Reading lists may solve an old but vexing problem in the RSS world. Consider this great feed from NPR. It's special coverage for the Alito hearings. Highly relevant today, but next week it will be history. Maybe it will turn out to be a pivotal moment in US history, maybe not. We don't know. They did a good thing by making a feed out of it. But here's the rub, next week and the week after, when it's history, all those aggregators will still be checking it, even though it will never again be updated. What a waste of resources. Now, in the future, you'll just subscribe to the NPR current topics reading list (caveat: it doesn't yet exist) and they'll automatically subscribe for you when the hearings are current, and then unsub when the hearings are over.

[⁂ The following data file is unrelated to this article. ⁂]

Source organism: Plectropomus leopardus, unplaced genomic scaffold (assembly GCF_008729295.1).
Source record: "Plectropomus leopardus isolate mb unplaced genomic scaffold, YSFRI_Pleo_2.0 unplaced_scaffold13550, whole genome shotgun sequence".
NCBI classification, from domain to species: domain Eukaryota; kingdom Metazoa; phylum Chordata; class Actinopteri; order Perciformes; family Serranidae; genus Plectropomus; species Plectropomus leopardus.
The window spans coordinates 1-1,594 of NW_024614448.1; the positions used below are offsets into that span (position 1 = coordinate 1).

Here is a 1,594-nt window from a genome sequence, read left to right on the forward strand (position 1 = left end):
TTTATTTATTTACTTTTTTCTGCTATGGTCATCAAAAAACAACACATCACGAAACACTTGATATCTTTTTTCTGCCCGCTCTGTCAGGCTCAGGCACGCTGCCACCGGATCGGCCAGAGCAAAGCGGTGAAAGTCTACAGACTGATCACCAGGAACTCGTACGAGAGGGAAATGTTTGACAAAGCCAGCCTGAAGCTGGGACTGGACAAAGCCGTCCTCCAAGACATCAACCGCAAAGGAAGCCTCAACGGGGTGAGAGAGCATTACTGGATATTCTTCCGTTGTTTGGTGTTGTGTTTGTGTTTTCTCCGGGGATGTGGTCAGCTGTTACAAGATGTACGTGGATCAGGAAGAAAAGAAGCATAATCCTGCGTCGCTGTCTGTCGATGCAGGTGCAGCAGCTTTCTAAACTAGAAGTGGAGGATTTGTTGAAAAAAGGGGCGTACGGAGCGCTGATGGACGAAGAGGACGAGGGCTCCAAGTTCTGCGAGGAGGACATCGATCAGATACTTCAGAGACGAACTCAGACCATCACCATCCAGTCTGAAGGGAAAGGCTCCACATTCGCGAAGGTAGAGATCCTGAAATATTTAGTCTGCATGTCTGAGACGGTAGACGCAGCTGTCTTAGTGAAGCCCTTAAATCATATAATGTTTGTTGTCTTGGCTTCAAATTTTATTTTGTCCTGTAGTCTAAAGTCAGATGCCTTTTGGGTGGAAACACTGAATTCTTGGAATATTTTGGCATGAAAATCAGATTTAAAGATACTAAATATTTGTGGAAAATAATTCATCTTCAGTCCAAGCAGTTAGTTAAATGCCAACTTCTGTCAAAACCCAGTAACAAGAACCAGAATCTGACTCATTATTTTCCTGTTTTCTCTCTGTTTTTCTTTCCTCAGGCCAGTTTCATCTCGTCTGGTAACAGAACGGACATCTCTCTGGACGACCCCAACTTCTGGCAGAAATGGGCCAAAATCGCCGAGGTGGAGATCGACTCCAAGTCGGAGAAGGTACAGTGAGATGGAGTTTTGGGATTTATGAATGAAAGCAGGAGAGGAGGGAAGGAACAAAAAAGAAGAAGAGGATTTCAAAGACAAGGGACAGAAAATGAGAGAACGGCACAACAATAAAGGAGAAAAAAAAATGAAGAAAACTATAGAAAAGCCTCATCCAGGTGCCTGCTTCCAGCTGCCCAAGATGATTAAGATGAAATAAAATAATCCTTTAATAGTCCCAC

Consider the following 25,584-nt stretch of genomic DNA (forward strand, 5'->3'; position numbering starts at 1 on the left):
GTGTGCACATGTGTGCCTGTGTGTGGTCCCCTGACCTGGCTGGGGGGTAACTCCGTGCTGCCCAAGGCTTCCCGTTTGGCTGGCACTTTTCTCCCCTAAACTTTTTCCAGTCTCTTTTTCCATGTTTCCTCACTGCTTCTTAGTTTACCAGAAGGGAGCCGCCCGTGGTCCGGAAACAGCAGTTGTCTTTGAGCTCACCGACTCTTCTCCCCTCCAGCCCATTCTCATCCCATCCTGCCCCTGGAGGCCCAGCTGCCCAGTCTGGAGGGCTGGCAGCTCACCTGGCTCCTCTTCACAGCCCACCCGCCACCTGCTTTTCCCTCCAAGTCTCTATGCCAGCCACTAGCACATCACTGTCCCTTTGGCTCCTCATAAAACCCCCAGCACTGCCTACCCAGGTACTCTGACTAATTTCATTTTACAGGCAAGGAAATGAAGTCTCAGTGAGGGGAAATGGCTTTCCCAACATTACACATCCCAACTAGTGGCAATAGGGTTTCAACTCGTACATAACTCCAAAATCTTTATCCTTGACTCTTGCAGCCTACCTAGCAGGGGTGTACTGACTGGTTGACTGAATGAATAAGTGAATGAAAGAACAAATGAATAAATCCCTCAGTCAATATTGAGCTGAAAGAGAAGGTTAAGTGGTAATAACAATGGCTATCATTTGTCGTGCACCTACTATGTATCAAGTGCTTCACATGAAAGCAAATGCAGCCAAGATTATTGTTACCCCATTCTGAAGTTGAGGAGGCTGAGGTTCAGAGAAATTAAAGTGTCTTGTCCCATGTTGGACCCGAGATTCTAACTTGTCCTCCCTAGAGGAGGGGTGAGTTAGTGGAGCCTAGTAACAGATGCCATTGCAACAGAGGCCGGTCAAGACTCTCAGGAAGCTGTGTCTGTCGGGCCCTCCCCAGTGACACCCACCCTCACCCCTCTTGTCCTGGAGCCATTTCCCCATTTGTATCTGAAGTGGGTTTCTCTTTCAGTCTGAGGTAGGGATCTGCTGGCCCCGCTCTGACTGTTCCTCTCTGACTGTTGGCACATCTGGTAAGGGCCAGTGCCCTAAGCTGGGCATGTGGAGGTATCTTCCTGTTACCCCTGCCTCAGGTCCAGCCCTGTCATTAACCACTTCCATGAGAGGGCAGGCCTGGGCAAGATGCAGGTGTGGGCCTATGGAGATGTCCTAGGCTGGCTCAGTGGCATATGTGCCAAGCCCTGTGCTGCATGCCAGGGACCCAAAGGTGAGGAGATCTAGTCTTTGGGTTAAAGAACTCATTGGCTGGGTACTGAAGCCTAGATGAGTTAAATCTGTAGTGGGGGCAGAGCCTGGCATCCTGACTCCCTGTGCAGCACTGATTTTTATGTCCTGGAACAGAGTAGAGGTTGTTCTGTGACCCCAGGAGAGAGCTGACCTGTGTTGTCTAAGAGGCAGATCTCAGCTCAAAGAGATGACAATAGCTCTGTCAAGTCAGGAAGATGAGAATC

I used the Alito feed as an example in the docs.
I heard they gave Martin Luther King grief when he came out against the Vietnam War. He explained that he had equal rights, and was entitled to express an opinion about a matter of national interest. People told him to stick to civil rights. I know how he feels. People tell me to stick to technology. To which I say pfui. You think I worked so hard to create this stuff just so other people could tell me what to think about politics? NFW.
Aside from that, the Vietnam War was a civil rights issue, because it sucked resources away from the War on Poverty, much the same way Iraq is a race issue in the US because it sucks resources from the recovery of New Orleans.
I began the morning writing docs, and told iTunes to play me random music. It found an oldie but goodie that makes me sing and smile. It's Jerry Garcia singing The U.S. Blues. Red and white. Blue suede shoes. I'm Uncle Sam! How do you do?
Screen shot of the new Subscriptions page in NewsRiver, with the Reading Lists feature completed.